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May Newsletter

suttons may newsletter national gardening week

“You are as welcome as the flowers in May.”
– Charles Macklin

Marvellous May has at long last arrived. Nature has said “off you go!” and so the trees are greening, the hedgerows are blossoming, the grass is growing, the flowers are blooming, and the seeds are growing. Better still, it’s National Gardening Week!

It’s the time to celebrate all things gardening with the RHS National Gardening Week, and this year the emphasis is on the joys of growing your own produce with the theme ‘Edible Britain’. If lucky, we’ll be having our first al fresco meals this month as the boundary between house and garden begins to blur, so what better time to get growing your own fruit and veg with gusto?

We’ll be celebrating National Gardening Week with some fantastic offers and deals on plants, veg and equipment over the next few days – so make sure you check out our special offers below!

To help make your 2019 garden the best it’s ever been you’ll need a copy of the new Suttons Summer catalogue, featuring not only a wide range of flower and veg plants but also a 20-page outdoor living section. Order a free copy here or browse & buy directly from our new-look online catalogue.

new suttons catalogue

The 4th May is World Naked Gardening Day, but if you are tempted to join in then do carefully choose your jobs. Gentle pottering in the warmth and cover of the greenhouse may be a better option than tackling the stinging nettles and brambles!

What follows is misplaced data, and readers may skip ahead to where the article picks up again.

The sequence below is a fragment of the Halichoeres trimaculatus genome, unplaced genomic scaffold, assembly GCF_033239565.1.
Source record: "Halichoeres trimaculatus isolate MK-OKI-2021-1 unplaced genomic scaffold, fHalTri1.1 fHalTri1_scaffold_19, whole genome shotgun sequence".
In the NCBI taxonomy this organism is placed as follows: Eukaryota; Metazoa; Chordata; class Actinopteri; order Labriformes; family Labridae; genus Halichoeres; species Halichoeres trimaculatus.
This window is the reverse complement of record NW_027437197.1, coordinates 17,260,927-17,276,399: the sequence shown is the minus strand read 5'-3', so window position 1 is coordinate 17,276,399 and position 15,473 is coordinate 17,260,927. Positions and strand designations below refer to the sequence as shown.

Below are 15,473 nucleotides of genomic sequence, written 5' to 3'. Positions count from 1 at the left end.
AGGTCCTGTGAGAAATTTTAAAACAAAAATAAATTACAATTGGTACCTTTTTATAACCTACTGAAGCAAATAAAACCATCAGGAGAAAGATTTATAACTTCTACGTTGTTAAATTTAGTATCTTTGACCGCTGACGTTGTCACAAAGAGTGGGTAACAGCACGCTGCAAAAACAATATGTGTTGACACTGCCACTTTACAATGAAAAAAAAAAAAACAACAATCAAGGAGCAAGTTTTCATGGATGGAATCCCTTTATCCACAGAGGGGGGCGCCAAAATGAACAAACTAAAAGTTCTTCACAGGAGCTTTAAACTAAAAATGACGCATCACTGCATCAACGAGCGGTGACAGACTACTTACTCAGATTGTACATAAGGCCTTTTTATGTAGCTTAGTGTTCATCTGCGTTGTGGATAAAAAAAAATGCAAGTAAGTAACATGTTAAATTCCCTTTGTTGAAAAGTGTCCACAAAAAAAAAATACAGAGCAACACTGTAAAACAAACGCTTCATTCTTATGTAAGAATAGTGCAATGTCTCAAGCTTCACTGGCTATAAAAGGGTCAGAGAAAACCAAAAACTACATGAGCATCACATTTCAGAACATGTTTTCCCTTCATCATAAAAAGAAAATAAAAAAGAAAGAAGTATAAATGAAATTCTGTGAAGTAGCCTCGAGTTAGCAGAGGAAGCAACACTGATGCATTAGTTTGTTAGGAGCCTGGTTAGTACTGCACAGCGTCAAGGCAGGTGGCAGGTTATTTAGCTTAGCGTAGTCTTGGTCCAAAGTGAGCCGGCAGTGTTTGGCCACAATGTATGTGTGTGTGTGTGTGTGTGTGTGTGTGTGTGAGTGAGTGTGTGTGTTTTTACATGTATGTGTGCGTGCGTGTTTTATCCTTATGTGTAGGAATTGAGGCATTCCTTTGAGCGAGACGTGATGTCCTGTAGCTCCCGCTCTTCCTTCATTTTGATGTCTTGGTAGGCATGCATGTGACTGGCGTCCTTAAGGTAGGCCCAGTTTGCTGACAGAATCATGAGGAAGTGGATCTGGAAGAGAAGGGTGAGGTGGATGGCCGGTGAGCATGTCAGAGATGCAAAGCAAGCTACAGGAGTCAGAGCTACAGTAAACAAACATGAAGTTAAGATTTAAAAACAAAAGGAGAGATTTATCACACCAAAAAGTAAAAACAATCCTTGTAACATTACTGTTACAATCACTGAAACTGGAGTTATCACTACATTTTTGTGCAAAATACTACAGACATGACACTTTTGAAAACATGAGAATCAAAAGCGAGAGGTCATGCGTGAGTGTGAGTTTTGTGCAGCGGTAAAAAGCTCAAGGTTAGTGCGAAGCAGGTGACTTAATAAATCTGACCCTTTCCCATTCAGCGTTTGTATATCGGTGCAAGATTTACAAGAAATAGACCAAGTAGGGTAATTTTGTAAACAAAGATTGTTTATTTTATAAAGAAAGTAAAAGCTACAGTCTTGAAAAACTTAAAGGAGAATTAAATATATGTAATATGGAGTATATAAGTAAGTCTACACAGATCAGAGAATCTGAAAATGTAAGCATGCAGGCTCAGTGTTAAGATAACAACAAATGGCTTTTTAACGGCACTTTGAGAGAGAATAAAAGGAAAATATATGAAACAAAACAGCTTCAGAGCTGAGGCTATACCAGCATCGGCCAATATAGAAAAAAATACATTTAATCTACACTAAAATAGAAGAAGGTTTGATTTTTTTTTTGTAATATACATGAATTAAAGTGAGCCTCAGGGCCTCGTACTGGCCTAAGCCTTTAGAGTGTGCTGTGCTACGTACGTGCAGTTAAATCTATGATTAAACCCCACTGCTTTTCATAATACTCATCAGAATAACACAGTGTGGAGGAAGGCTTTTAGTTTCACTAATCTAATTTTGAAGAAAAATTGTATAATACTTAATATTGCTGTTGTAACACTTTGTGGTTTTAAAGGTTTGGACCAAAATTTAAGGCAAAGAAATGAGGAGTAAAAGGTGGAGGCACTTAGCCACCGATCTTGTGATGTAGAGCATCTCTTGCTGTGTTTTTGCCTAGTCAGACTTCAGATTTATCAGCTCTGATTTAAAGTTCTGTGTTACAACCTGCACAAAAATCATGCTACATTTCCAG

Speaking of stinging nettles and brambles, there’s plenty of jobs to do this month but seeking inspiration from visiting other gardens will also be time well spent. And of course, we have RHS Chelsea Flower Show to look forward to from 21st to 25th May.

If you want to encourage children to get outside, then it’s National Children’s Gardening Week from 25th May to 2nd June 2019. Our Fun to Grow range is both fun and educational and will help to inspire the next generation’s fingers to turn green!

National Gardening Week Offers

It’s officially National Gardening Week and we’ll be celebrating over the next four days with some fantastic special offers. You’ll find deals on everything from flower plants to equipment, which will provide the inspiration to get you back in the garden this May.